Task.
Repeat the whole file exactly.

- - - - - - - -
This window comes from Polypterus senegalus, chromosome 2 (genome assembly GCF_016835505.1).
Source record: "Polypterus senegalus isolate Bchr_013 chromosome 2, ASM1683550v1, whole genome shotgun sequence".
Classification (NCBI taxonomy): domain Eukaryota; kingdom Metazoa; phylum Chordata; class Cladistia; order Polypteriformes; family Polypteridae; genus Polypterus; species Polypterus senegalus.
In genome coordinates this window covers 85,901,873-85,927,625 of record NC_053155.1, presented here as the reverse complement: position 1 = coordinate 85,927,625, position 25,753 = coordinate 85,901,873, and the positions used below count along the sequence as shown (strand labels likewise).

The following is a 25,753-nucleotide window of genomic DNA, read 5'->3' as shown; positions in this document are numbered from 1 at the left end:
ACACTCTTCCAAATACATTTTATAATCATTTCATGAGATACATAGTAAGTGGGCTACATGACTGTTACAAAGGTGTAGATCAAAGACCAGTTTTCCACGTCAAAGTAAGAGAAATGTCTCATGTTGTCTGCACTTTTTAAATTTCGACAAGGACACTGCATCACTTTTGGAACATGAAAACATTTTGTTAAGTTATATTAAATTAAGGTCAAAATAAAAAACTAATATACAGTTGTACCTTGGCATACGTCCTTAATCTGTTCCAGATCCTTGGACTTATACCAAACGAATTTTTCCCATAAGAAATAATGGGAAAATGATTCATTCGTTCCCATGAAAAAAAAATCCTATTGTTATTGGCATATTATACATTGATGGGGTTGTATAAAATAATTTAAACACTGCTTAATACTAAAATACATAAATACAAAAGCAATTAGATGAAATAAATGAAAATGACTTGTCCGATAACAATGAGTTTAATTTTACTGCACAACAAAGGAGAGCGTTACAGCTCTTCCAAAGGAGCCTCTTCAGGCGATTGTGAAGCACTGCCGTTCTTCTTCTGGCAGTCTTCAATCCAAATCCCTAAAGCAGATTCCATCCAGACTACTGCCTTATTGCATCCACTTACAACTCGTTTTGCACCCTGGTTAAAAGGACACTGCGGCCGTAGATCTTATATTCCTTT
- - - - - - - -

This window comes from Polypterus senegalus, chromosome 2 (genome assembly GCF_016835505.1).
Source record: "Polypterus senegalus isolate Bchr_013 chromosome 2, ASM1683550v1, whole genome shotgun sequence".
Classification (NCBI taxonomy): domain Eukaryota; kingdom Metazoa; phylum Chordata; class Cladistia; order Polypteriformes; family Polypteridae; genus Polypterus; species Polypterus senegalus.
In genome coordinates this window covers 85,901,873-85,927,625 of record NC_053155.1, presented here as the reverse complement: position 1 = coordinate 85,927,625, position 25,753 = coordinate 85,901,873, and the positions used below count along the sequence as shown (strand labels likewise).

The following is a 25,753-nucleotide window of genomic DNA, read 5'->3' as shown; positions in this document are numbered from 1 at the left end:
ACACTCTTCCAAATACATTTTATAATCATTTCATGAGATACATAGTAAGTGGGCTACATGACTGTTACAAAGGTGTAGATCAAAGACCAGTTTTCCACGTCAAAGTAAGAGAAATGTCTCATGTTGTCTGCACTTTTTAAATTTCGACAAGGACACTGCATCACTTTTGGAACATGAAAACATTTTGTTAAGTTATATTAAATTAAGGTCAAAATAAAAAACTAATATACAGTTGTACCTTGGCATACGTCCTTAATCTGTTCCAGATCCTTGGACTTATACCAAACGAATTTTTCCCATAAGAAATAATGGGAAAATGATTCATTCGTTCCCATGAAAAAAAAATCCTATTGTTATTGGCATATTATACATTGATGGGGTTGTATAAAATAATTTAAACACTGCTTAATACTAAAATACATAAATACAAAAGCAATTAGATGAAATAAATGAAAATGACTTGTCCGATAACAATGAGTTTAATTTTACTGCACAACAAAGGAGAGCGTTACAGCTCTTCCAAAGGAGCCTCTTCAGGCGATTGTGAAGCACTGCCGTTCTTCTTCTGGCAGTCTTCAATCCAAATCCCTAAAGCAGATTCCATCCAGACTACTGCCTTATTGCATCCACTTACAACTCGTTTTGCACCCTGGTTAAAAGGACACTGCGGCCGTAGATCTTATATTCCTTT